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Article

Alexander Nagel

[Fr. postautel, retable; Ger. Altar, Altaraufsatz, Altarbild, Altarretabel, Altarrückwand, Retabel; It. ancona, dossale, pala (d’altare); Sp. retablo]

An image-bearing structure set on the rear part of the altar (see Altar, §II), abutting the back of the altarblock, or set behind the altar in such a way as to be visually joined with the altar when viewed from a distance. It is also sometimes called a retable, following the medieval term retrotabulum [retabulum, retrotabularium].

The altarpiece was never officially prescribed by the Church, but it did perform a prescribed function alternatively carried out by a simple inscription on the altarblock: to declare to which saint or mystery the altar was dedicated. In fact, the altarpiece did more than merely identify the altar; its form and content evoked the mystery or personage whose cult was celebrated at the altar. This original and lasting function influenced the many forms taken by the altarpiece throughout its history. Since the altarpiece was not prescribed by the Church, its form varied enormously. For this reason, it is often impossible, and historically inaccurate, to draw neat distinctions between the altarpiece and other elements occasionally associated with the altar apparatus. For example, movable statues, often of the Virgin and Child, were occasionally placed on altars according to ritual needs, and at those times fulfilled the function of the altarpiece....

Article

Gordon Campbell

(b 1843; d 1901).

Norwegian silversmith. Founder of the Oslo company of silversmiths now known as David-Andersen. In 1876 Andersen established a workshop and retail shop in Christiania (Oslo). His early work, mostly in 830 silver, uses traditional Nordic motifs. David’s son Arthur (1875–1970), who became the principal designer for the firm and inherited it in ...

Article

John N. Lupia

Type of ewer, usually of metal, used for the washing of hands in a liturgical or domestic context. It is often zoomorphic in form and usually has two openings, one for filling with water and the other for pouring. In their original usage aquamanilia expressed the symbolic significance of the lavabo, the ritual washing of the hands by the priest before vesting, before the consecration of the Eucharist and after mass. The earliest production of aquamanilia is associated with Mosan art of the Meuse Valley in northern France, and with Lower Saxony in north-east Germany. The majority of surviving examples are made of a variety of bronze that resembles gold when polished, while nearly all those made of precious metals are known only from church inventories.

Church documents refer to aquamanilia as early as the 5th century, when canon regulations stipulated that on ordination the subdeacon should receive such a vessel. Various documents from the 5th century to the beginning of the 11th sometimes use the term to denote both the ewer and its basin. Sometime after the beginning of the 11th century the term became transferred to a type of vessel, usually in the shape of an animal (e.g. lion, stag, horse; ...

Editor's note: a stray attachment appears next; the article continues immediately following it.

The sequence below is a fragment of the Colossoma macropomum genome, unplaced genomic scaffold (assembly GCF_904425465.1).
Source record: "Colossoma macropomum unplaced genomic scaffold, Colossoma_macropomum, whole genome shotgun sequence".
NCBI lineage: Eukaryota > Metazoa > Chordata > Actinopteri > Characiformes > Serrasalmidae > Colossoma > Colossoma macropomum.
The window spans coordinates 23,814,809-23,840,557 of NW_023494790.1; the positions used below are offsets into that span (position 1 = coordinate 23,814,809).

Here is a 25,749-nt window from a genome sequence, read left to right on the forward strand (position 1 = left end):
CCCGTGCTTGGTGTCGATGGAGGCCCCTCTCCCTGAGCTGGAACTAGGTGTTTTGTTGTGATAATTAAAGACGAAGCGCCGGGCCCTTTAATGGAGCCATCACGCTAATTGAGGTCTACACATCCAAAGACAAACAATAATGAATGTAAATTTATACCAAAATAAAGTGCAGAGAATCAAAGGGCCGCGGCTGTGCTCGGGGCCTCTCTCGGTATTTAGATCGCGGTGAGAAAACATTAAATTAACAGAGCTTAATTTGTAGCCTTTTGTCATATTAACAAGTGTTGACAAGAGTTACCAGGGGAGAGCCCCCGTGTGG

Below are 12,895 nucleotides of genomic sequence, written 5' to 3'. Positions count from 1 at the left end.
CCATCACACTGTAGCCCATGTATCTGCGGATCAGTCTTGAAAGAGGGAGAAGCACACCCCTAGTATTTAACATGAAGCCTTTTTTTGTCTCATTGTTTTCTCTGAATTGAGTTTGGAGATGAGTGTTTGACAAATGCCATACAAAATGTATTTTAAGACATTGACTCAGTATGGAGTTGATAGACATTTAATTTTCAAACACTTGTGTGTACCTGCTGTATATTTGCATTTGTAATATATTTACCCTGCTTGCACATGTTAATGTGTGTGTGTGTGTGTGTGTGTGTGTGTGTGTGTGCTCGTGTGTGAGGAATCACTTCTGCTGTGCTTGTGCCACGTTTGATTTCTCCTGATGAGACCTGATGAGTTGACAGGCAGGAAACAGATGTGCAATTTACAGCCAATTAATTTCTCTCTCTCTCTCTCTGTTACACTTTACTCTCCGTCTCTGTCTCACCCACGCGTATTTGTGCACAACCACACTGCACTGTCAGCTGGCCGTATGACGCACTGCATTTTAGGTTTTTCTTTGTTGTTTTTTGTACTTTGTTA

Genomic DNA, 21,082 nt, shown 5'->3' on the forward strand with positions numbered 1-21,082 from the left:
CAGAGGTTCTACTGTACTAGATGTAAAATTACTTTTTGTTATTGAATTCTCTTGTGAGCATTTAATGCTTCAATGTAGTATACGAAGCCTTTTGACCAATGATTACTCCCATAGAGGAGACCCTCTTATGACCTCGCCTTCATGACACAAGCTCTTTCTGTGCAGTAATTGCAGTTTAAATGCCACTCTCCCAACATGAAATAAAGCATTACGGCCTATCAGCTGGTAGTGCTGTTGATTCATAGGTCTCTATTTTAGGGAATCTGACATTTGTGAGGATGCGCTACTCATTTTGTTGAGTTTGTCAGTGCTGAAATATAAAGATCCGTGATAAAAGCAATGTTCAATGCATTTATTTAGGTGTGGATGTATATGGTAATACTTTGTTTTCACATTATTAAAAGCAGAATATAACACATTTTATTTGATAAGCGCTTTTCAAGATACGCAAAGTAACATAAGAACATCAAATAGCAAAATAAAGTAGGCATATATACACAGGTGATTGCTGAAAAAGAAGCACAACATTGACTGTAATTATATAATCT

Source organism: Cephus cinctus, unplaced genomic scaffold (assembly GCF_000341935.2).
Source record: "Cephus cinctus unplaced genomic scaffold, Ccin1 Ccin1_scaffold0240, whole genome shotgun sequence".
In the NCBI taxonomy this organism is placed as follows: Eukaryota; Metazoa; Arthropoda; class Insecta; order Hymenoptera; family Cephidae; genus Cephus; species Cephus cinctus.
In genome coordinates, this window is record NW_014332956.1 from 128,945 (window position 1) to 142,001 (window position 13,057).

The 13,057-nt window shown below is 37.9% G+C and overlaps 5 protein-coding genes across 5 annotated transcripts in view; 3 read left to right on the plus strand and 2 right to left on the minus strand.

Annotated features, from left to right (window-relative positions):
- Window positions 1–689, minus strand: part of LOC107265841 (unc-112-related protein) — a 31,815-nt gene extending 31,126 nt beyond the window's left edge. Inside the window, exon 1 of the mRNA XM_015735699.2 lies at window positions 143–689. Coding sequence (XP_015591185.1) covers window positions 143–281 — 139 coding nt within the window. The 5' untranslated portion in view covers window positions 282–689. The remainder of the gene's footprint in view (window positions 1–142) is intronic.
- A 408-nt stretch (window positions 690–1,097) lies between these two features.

Article

Helmut Börsch-Supan

In 

Article

Helmut Börsch-Supan

In 

Article

Censer  

John N. Lupia

[thurible; Lat. incensarium, thuribulum, thymiamaterium]

Footed brazier, chafing-dish, or portable grate for burning incense or coals to produce aromatic fumes for liturgical and secular purposes. Censers commonly have two to four rings on the outside of the bowl, with chains or rods attached for holding and swinging. There is frequently a pierced lid or cover, attached by rings, through which the chains or rods pass. Typically the finial or knob of the lid has a separate chain attached.

Censers were produced from c. 700 bc. In the Greek and Roman worlds they were frequently made of precious metals such as gold and silver and functioned as votive gifts; a great number are recorded in temple inventories. (In Rome, bronze turibula were also common.) Censers were used mainly for burning incense as an offering to deities, frequently in conjunction with animal sacrifices, and at funerals. Other uses were secular: incense was believed to have pharmacopic and therapeutic powers and was used to sweeten the air. Censers were also used in court festivals and processions in Rome. Imperial court processions had acolytes carrying torches and candles before the Roman consuls; attendants accompanied the acolytes bearing censers in the form of pans with hot burning coals for rekindling torches and candles when they blew out....

Article

Chalice  

Peter Springer

[Lat. calix: ‘drinking vessel’]